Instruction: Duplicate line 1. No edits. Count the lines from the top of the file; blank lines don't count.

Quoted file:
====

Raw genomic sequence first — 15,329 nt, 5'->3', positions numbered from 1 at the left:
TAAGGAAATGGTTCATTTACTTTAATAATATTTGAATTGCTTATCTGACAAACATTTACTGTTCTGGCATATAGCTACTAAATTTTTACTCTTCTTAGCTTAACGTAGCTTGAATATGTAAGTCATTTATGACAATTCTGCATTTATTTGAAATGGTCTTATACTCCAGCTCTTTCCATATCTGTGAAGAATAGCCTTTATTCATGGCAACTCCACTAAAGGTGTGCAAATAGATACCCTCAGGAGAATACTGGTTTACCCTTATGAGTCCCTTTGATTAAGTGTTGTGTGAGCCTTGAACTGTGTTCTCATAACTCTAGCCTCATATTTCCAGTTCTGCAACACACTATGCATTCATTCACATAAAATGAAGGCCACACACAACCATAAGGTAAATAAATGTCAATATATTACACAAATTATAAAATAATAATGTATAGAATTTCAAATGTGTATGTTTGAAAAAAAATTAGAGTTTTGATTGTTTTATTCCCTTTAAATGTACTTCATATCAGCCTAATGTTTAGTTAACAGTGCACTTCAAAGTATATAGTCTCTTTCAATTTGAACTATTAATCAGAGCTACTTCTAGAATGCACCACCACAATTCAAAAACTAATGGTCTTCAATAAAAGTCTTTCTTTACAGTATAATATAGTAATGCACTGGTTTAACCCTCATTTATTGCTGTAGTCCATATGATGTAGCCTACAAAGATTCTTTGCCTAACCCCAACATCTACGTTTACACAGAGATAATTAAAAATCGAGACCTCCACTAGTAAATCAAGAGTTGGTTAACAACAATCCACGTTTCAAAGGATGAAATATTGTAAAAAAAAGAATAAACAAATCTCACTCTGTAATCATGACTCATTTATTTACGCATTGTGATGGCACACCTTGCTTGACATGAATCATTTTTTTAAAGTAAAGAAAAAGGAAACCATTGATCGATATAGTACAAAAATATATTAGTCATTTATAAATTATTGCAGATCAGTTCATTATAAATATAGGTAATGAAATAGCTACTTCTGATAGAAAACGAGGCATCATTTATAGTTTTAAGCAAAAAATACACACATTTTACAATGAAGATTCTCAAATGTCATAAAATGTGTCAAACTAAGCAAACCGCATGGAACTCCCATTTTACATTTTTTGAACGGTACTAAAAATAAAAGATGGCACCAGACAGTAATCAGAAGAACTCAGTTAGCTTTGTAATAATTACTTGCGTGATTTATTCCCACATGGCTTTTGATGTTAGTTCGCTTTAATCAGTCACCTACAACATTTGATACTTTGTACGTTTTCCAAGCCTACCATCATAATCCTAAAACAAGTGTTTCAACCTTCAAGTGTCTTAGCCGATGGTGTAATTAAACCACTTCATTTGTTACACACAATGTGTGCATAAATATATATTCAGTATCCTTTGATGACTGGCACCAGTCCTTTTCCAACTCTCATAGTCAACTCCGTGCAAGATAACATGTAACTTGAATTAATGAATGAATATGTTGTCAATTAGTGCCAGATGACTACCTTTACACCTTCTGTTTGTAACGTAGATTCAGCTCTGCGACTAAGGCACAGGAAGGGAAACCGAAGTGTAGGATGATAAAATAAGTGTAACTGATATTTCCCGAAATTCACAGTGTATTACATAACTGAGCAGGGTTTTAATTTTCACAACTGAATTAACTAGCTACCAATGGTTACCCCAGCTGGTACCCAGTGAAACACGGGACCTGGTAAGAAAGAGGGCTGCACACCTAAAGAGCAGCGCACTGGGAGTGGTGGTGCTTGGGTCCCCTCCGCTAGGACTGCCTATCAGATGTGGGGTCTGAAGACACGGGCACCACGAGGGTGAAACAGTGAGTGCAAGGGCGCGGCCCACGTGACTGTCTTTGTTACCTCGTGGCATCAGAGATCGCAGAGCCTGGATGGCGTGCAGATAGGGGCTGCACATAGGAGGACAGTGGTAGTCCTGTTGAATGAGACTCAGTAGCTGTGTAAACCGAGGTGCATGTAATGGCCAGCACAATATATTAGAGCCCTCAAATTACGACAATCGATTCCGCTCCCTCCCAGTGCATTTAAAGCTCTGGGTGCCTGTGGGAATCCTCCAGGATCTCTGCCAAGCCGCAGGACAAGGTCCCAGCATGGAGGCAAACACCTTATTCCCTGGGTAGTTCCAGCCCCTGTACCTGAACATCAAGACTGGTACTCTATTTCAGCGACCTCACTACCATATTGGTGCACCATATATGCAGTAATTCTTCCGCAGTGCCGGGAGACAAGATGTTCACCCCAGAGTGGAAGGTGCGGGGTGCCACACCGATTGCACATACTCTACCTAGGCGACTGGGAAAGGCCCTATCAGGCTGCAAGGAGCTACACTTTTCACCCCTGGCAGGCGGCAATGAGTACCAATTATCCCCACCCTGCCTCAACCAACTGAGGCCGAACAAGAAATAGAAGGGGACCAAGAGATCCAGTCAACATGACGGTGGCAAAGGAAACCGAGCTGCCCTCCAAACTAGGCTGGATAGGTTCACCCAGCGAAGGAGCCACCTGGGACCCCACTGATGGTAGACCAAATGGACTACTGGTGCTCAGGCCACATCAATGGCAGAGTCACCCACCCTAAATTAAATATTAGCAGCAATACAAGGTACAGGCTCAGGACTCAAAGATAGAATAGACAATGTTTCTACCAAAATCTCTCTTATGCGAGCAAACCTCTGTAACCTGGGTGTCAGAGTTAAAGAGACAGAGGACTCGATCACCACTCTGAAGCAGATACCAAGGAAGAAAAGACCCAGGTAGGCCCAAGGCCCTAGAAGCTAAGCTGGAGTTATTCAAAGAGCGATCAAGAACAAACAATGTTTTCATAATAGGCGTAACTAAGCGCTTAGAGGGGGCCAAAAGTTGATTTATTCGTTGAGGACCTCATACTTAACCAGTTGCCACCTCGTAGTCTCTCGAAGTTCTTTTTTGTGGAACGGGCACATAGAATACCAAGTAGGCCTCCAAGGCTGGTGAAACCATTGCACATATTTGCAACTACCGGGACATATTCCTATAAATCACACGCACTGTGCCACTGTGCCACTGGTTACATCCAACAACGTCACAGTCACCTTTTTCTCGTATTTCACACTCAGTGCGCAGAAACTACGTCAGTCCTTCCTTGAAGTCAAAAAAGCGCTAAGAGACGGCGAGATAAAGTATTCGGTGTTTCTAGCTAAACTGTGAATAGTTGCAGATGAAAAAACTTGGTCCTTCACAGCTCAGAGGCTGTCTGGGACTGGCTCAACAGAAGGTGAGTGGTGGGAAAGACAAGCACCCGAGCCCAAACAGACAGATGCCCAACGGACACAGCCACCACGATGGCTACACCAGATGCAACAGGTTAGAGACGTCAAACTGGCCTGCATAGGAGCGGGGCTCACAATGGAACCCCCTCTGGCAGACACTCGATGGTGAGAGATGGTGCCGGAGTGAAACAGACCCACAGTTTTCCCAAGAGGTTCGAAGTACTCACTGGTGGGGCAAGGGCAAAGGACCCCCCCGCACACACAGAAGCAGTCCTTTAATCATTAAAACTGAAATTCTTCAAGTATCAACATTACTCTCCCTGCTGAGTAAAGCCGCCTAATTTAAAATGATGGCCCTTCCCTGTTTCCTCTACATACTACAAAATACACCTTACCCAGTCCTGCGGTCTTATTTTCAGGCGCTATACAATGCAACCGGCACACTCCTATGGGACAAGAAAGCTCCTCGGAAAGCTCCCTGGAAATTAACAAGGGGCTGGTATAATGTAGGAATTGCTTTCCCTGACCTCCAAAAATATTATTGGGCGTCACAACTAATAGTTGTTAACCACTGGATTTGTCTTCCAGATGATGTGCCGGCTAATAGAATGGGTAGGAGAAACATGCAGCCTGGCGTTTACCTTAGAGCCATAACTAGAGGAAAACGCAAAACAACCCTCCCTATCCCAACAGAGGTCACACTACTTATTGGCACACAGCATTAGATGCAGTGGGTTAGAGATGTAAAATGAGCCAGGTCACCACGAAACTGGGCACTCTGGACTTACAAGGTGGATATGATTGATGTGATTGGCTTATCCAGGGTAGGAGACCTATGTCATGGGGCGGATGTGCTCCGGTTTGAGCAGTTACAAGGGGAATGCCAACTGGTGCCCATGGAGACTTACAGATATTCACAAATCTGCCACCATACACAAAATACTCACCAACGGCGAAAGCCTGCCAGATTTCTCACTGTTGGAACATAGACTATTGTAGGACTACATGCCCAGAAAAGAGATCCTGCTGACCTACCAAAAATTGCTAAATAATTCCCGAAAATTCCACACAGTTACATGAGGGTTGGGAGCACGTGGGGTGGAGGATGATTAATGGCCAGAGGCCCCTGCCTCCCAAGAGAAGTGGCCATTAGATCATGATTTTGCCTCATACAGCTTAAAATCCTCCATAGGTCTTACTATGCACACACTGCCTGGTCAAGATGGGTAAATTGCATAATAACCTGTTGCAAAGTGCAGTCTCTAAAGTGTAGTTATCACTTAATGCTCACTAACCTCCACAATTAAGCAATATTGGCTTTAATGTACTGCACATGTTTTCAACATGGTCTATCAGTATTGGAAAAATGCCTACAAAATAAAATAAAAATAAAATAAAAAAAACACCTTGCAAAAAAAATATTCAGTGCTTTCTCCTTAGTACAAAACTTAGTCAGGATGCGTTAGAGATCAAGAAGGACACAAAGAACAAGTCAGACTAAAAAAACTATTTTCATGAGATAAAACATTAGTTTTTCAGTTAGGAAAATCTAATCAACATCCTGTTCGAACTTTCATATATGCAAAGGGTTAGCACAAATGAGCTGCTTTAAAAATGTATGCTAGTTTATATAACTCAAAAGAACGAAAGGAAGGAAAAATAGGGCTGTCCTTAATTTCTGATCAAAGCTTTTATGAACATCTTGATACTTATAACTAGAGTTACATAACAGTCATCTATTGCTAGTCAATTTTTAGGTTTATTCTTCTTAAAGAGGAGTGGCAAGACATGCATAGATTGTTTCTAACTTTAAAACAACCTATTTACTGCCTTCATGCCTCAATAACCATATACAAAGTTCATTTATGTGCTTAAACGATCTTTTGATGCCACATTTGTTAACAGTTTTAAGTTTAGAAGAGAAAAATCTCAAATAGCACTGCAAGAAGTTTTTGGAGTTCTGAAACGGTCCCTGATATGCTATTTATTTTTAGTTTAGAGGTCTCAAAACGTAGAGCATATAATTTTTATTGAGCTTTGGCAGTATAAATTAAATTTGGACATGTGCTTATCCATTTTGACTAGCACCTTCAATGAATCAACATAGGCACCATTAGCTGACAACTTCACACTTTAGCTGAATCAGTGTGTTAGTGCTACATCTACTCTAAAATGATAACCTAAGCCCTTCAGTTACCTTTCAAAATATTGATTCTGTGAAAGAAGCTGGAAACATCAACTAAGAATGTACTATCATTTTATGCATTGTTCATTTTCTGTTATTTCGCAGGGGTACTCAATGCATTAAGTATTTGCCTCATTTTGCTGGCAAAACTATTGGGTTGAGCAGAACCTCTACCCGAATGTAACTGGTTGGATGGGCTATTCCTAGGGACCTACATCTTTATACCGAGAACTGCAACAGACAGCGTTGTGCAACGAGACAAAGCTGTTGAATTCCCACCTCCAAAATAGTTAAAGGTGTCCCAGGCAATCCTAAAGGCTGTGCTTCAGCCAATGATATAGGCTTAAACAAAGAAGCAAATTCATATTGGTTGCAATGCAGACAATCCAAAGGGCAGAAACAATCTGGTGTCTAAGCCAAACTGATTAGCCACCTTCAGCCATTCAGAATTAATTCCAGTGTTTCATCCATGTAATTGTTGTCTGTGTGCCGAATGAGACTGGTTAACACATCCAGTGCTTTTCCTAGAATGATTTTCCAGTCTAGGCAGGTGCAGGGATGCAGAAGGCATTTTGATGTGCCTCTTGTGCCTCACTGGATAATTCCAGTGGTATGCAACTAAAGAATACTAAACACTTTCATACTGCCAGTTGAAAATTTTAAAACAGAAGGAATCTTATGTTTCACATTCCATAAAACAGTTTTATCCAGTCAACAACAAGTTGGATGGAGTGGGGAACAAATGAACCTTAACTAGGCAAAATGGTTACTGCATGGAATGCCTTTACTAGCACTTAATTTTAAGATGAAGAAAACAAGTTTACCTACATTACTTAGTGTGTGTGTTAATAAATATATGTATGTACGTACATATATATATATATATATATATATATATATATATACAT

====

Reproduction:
Raw genomic sequence first — 15,329 nt, 5'->3', positions numbered from 1 at the left: